At one point in my early career, I got bored of working remotely. I’d never worked in an office, so I was willing to try it out. I’m glad I did – but I will say I’m also glad I took up remote working again. After working two years in a standard office job, I started to sorely miss the benefits of working from home.
I seriously appreciate the benefits of working remotely now. It’s not something I’ll take lightly again… However, my two-year experience in an office was invaluable. It taught me a lot about different working styles, dealing with different people and how I can improve my general productivity.
After all, I thought the experience of working in a brick-and-mortar company was invaluable. Back then, I thought my CV was lacking because I had only been “freelancing” for a couple of years (years later, a job coach specifically told me not to play down my experience as a freelancer).
“Besides,” I thought, “I’ll obviously get paid more, get better benefits and be taken more seriously…” All for showing up at a specific time, sitting at a specific desk and keeping up appearances.
So I gave up freelancing and went straight into my first 9-to-5 job. And you know what? It wasn’t so bad: stable money, health benefits, even subsidized transport. It was great!
The first thing to go… Enthusiasm
I never liked school. Don’t get me wrong: I really enjoy learning. In digital marketing, you have to keep updating your knowledge. But I didn’t actually enjoy going to school and being in the same place every, single, day. My new office was the same: I sat at the same desk for two solid years.
This type of routine works well for a lot of people. It gives them a sense of structure. Unfortunately, it made me feel trapped. All of my days blended into one. I lost track of time: life became a series of getting up, coffee, sitting, typing, lunch and going home…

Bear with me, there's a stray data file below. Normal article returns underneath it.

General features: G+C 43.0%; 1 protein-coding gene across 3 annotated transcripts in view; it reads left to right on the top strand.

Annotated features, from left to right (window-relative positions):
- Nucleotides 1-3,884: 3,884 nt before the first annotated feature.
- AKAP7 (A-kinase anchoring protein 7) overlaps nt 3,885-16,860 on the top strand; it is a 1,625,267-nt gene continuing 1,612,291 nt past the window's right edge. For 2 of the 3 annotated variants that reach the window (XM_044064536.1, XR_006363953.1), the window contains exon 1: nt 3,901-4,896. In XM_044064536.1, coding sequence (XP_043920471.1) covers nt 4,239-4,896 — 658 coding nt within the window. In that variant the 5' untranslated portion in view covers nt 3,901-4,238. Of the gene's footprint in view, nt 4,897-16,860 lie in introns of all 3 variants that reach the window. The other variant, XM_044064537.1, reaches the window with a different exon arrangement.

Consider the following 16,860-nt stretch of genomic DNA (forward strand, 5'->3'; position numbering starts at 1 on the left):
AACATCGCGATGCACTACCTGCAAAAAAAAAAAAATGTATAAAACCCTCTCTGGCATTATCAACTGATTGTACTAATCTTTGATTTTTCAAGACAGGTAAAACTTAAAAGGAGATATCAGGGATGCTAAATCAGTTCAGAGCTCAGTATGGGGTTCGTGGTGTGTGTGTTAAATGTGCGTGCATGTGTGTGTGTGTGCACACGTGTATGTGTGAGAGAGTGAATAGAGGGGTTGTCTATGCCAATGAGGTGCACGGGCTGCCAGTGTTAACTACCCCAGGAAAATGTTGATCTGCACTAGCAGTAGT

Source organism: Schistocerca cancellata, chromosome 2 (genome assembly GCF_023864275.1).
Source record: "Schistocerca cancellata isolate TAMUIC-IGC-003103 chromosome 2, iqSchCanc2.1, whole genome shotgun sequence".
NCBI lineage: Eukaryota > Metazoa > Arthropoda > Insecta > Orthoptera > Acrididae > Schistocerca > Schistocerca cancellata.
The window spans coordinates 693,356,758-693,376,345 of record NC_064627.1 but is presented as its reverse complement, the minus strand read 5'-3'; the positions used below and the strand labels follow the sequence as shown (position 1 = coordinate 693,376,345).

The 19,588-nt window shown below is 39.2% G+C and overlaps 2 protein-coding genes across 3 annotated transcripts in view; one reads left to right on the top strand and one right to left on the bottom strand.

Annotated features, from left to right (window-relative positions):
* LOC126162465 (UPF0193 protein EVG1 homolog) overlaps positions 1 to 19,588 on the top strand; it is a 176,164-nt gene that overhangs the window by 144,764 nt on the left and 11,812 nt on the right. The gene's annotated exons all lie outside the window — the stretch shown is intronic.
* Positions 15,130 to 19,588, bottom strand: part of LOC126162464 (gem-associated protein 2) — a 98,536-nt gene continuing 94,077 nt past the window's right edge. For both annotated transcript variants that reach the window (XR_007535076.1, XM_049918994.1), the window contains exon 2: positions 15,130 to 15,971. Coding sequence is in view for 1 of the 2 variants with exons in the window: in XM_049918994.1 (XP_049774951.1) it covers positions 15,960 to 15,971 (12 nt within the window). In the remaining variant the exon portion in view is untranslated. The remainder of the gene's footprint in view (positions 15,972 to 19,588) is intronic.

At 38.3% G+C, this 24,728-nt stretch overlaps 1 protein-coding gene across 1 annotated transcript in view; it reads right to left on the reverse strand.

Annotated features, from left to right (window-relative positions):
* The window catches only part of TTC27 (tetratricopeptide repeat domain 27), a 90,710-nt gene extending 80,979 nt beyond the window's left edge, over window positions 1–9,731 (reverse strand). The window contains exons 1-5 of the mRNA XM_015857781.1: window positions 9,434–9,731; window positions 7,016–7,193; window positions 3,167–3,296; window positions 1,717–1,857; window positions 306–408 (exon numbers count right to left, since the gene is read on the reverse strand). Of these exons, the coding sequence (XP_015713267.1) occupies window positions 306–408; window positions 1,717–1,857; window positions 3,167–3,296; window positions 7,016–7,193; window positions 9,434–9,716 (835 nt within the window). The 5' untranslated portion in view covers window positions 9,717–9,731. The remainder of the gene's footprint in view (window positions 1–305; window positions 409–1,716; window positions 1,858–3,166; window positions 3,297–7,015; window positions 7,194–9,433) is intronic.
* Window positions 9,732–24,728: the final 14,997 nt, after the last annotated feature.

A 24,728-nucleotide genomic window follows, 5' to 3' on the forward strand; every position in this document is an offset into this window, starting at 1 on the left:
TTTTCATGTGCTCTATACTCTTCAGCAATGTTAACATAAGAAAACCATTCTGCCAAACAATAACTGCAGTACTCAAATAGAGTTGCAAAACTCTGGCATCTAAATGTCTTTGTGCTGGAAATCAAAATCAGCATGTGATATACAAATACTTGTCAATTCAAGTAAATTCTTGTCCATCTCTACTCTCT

The work was interesting, to a point. But that paled in comparison. I began to dream of days when I’d use my remote working benefits to sit in a new café down the street… Or take my laptop and work from a hotel room in Portugal.
“Forget it,” I told myself, “you’ve a proper job now. And more money than you’ve ever had. This is what “grown up” work is like. Deal with it.”
I realized how independent working remotely had made me
Remote work had turned me into a self-starter. As a freelancer, I had to be organized and make sure I knew where my work was coming from. I had to hit people up and do a bit of marketing. There was no one on my back to get me to do things. I had to be my own boss.
Working in that office had turned me into something else. I became content to wait for tasks. If there wasn’t much to do, we’d sit around and chat. I lost my proactivity… And only waited for directions from my manager.
Basically… I turned into an office drone.
Two years after started, I asked to switch to a remote working set up (Germans like to call it “home office”). It worked out well… Then I found a new job and thankfully, I can be as remote as I like.
I will never take remote working for granted again!